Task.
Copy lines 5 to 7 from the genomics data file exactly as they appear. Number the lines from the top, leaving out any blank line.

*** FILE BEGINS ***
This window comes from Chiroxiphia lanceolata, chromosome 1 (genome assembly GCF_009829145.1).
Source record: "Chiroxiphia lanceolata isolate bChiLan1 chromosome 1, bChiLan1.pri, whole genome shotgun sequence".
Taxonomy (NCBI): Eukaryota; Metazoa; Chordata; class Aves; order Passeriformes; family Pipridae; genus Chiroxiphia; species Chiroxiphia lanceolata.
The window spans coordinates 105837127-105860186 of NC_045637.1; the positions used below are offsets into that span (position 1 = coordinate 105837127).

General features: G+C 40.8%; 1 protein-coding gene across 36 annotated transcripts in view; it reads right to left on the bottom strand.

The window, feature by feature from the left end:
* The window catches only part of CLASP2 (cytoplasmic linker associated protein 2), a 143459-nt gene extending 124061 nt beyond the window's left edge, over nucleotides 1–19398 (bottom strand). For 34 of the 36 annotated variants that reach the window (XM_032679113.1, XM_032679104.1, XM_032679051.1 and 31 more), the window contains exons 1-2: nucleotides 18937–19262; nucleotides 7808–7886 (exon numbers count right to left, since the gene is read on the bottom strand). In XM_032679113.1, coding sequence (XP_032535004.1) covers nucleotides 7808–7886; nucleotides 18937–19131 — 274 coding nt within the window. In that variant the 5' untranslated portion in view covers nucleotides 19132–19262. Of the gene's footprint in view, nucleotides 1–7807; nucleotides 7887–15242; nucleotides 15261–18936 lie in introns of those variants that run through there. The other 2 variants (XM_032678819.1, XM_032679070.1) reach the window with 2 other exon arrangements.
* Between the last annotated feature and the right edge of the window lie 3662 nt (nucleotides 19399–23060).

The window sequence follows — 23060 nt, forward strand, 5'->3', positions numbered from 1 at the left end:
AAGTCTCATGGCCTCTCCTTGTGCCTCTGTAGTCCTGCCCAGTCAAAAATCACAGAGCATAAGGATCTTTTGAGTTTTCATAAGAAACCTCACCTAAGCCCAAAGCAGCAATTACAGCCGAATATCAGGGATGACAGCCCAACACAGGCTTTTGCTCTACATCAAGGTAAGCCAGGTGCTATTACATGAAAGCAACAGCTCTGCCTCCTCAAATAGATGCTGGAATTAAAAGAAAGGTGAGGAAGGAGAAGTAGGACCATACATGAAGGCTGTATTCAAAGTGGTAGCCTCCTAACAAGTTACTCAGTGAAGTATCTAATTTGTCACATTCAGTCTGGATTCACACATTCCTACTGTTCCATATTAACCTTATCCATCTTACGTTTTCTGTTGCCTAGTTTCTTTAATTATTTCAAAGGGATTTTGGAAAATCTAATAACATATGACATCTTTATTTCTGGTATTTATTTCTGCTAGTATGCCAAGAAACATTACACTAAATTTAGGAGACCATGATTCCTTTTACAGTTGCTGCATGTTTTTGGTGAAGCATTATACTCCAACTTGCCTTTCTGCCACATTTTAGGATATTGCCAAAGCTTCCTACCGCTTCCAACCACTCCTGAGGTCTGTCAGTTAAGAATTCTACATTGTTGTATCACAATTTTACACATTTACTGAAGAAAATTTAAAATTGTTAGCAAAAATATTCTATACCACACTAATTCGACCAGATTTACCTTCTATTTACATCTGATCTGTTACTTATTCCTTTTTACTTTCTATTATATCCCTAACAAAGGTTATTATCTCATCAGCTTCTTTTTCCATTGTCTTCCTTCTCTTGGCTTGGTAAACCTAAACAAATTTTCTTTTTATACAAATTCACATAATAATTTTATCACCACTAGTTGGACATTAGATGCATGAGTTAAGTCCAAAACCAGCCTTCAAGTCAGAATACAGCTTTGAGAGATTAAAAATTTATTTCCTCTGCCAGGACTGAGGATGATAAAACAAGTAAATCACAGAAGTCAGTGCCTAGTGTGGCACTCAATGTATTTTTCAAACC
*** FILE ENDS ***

General features: G+C 40.8%; 1 protein-coding gene across 36 annotated transcripts in view; it reads right to left on the bottom strand.

The window, feature by feature from the left end:
* The window catches only part of CLASP2 (cytoplasmic linker associated protein 2), a 143459-nt gene extending 124061 nt beyond the window's left edge, over nucleotides 1–19398 (bottom strand). For 34 of the 36 annotated variants that reach the window (XM_032679113.1, XM_032679104.1, XM_032679051.1 and 31 more), the window contains exons 1-2: nucleotides 18937–19262; nucleotides 7808–7886 (exon numbers count right to left, since the gene is read on the bottom strand). In XM_032679113.1, coding sequence (XP_032535004.1) covers nucleotides 7808–7886; nucleotides 18937–19131 — 274 coding nt within the window. In that variant the 5' untranslated portion in view covers nucleotides 19132–19262. Of the gene's footprint in view, nucleotides 1–7807; nucleotides 7887–15242; nucleotides 15261–18936 lie in introns of those variants that run through there. The other 2 variants (XM_032678819.1, XM_032679070.1) reach the window with 2 other exon arrangements.